‘Facebook’s Issue With Breastfeeding Nearly Killed Our Business’

Just why does the social media company – now known as meta – seem to have such a problem with breastfeeding?

by Emma Reed |
Updated on

A few weeks ago, Kim Kardashian appeared on the cover of Interview magazine, her bare bottom resplendent in a jock strap under the cover line, ‘American Dream.’ Gwyneth Paltrow recently celebrated her 50th birthday by releasing a photograph of herself naked, spray painted in a golden sheen, and posted it on Goop’s Instagram and its 1.7million followers. We live in an age of being proud to bare all on social media. Unless, it seems, you’re a small breastfeeding clothing brand.

Lisa Lessware is the co-CEO and co-founder of The BShirt, a Devon-based breastfeeding brand, whose product is worn as a layer under existing clothes allowing mums to breastfeed discreetly. This means they can get away with buying fewer maternity clothes, which saves money and reduces waste. Feedback from their customers on their website is that they ‘feel more comfortable breastfeeding in front of other people as there is less on show.’

But not everybody agrees, and Meta (formerly Facebook) felt there was too much on show when it slapped TheBshirt, which has been advertising on the social media site since it launched in 2017, with its first ad ban in 2018.

Since its launch, the company’s adverts have regularly been flagged and banned by Facebook, now called Meta, because they were deemed to contain ‘Adult Content’ and were therefore in violation of the social media company’s advertising policies. They clarified their Adult Content Policy with the company, listing what they prohibit: ‘Excessive visible skin or cleavage, even if not explicitly sexual in nature,’ and ‘Images focused on individual body parts, such as abs, buttocks or chest, even if not sexually explicit in nature.’ No exceptions exist for images of breastfeeding.

The bans were open to review and often overturned, but that didn’t come without its cost, both financially and time-wise. ‘A review can take between 6 and 12 hours,’ says Lisa, ‘and that’s just for one ad – you may have 40 other adverts that are running.’ Following a six-month period this year when The BShirt’s ads were flagged for policy violations over 1,700 times, on 26th August, the company received a notification from Meta that they were ‘Permanently Banned from Advertising.’‘The “request review” button disappeared,’ says Lessware.

Lisa says that because revenue from ads make up around 50% of her company’s turnover, they’ve lost between £10,000 and £15,000 in revenue as a result of the bans. ‘It’s had a huge impact,’ she says. ‘I had to choose whether to pay my suppliers or wages. We’re working mums and we wanted to work on our own terms designing a product that was ethical and made people’s lives better. It feels so unfair. We’ve got no recourse to compensation from Meta and we’ve lost so much money.’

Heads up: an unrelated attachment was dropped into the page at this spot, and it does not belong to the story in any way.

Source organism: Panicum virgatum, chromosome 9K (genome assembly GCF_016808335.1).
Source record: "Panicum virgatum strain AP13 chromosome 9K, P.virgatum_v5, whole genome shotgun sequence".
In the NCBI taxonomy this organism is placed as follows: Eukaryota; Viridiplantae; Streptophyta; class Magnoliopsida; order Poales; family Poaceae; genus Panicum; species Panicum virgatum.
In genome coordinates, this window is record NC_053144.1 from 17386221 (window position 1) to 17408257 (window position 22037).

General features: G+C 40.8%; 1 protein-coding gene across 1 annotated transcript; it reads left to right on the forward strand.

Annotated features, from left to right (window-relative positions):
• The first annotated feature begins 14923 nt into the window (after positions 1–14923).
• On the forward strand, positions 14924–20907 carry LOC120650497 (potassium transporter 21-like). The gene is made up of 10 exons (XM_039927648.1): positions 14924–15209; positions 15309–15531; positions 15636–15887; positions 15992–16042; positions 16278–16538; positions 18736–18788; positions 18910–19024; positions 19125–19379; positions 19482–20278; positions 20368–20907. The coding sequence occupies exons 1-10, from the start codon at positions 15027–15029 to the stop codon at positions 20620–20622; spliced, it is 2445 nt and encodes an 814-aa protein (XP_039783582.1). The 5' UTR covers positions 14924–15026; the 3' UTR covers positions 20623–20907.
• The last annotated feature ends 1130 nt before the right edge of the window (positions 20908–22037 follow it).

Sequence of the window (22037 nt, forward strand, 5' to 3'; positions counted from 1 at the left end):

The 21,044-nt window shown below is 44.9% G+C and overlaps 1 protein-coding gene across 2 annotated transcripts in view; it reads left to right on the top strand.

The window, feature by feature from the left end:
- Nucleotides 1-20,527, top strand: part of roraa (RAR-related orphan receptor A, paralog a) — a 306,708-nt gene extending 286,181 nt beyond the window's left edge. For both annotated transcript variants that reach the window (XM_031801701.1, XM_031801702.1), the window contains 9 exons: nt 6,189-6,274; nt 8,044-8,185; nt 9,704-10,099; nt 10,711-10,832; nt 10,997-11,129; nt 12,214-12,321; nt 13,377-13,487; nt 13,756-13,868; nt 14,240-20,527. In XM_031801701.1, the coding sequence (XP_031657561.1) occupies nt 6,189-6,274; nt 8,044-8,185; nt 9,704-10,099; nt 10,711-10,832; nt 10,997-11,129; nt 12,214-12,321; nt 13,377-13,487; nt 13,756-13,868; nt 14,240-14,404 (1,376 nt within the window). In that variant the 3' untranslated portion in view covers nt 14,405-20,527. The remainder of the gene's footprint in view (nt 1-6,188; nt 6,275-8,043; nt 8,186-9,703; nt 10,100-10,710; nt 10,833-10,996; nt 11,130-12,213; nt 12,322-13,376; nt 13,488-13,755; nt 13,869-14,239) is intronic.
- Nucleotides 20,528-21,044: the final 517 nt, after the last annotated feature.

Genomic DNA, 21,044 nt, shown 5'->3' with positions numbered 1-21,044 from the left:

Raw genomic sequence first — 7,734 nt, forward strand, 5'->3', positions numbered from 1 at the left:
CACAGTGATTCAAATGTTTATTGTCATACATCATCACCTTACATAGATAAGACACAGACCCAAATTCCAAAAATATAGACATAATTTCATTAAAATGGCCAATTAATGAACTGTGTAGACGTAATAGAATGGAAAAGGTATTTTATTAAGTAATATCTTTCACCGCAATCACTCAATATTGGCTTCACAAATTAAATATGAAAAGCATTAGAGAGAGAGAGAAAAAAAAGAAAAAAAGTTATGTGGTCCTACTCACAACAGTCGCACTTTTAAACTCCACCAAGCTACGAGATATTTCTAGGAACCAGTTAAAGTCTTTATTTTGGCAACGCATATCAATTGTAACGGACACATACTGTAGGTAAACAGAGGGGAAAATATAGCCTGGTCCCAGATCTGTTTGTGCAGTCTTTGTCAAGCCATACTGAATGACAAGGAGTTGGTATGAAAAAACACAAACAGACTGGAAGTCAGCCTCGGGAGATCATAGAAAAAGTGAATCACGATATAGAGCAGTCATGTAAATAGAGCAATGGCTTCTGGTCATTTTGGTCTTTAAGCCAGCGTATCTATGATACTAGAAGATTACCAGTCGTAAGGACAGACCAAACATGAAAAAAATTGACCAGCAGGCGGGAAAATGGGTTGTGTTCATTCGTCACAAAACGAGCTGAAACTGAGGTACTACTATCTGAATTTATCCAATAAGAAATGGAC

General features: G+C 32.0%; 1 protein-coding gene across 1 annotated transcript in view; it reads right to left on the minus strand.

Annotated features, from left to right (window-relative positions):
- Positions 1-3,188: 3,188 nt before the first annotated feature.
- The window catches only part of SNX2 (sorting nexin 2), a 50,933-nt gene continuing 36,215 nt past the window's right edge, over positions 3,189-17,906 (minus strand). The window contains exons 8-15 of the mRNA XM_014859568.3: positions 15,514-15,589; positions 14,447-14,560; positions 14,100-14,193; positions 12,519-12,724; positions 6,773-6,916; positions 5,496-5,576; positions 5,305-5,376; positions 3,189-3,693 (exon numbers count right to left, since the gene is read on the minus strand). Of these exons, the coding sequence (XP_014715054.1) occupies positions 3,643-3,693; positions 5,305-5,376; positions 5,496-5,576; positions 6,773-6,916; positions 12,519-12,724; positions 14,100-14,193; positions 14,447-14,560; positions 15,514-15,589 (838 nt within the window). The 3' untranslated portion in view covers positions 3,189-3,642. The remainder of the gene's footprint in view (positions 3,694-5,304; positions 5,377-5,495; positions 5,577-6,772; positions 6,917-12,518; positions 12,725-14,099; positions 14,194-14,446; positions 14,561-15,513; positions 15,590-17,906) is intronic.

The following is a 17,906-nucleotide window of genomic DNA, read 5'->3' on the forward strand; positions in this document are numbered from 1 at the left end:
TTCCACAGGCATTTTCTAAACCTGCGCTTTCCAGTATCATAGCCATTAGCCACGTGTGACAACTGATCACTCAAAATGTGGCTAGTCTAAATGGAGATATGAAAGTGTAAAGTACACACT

It was only by going through a US consultancy firm – a costly process in itself – that The BShirt managed to get the permanent ban on advertising lifted. ‘It’s quite disgusting because I should have been able to resolve this with the available communication channels, but I couldn’t,’ says Lisa. ‘So many brands are getting their ads rejected and they may not have the knowledge or the means to get them overturned. We were lucky, but you shouldn’t have to be lucky when you’ve built your business around social media.’

Since she flagged the issue on The Bshirt’s Instagram page, Lessware has had others approach her, coming up against the same issue, such as Human Milk, a clothing and accessories brand which is also involved in global education around breastfeeding. In 2018, Mama Clothing created a change.org petition to allow ads of breastfeeding mums on Facebook and in 2021, even Tommee Tippee’s breastfeeding campaign, ‘The Boob Life’ ran into similar problems. They were also banned from displaying ads of breastfeeding mums on Facebook.

A spokesperson for Meta told us: ‘A number of ads brought to our attention were removed in error. We apologise for this mistake and are working to improve our systems so that brands don’t run into these issues in the future.’ On the Meta Business Centre Help page, on the review of ads, it states, ‘We can’t promise that we’ll always get it right, even on re-review, as both humans and machines make mistakes and review isn’t perfect. We allow all posts of breastfeeding on Facebook and Instagram, but we do not allow adverts showing visible nipples.’

None of The BShirt’s ads show visible nipples, however. ‘Our whole message is about breastfeeding with confidence, and we’d like to be able to show a woman breastfeeding in a café. We’re now afraid to because it could kill our business,’ says Lisa. ‘Something has got to change because I can’t face the sleepless nights. This nearly killed our business. We’re not a big player, but we have to compete in the same space as some of the big high street brands. When something like this happens, it’s devastating.’

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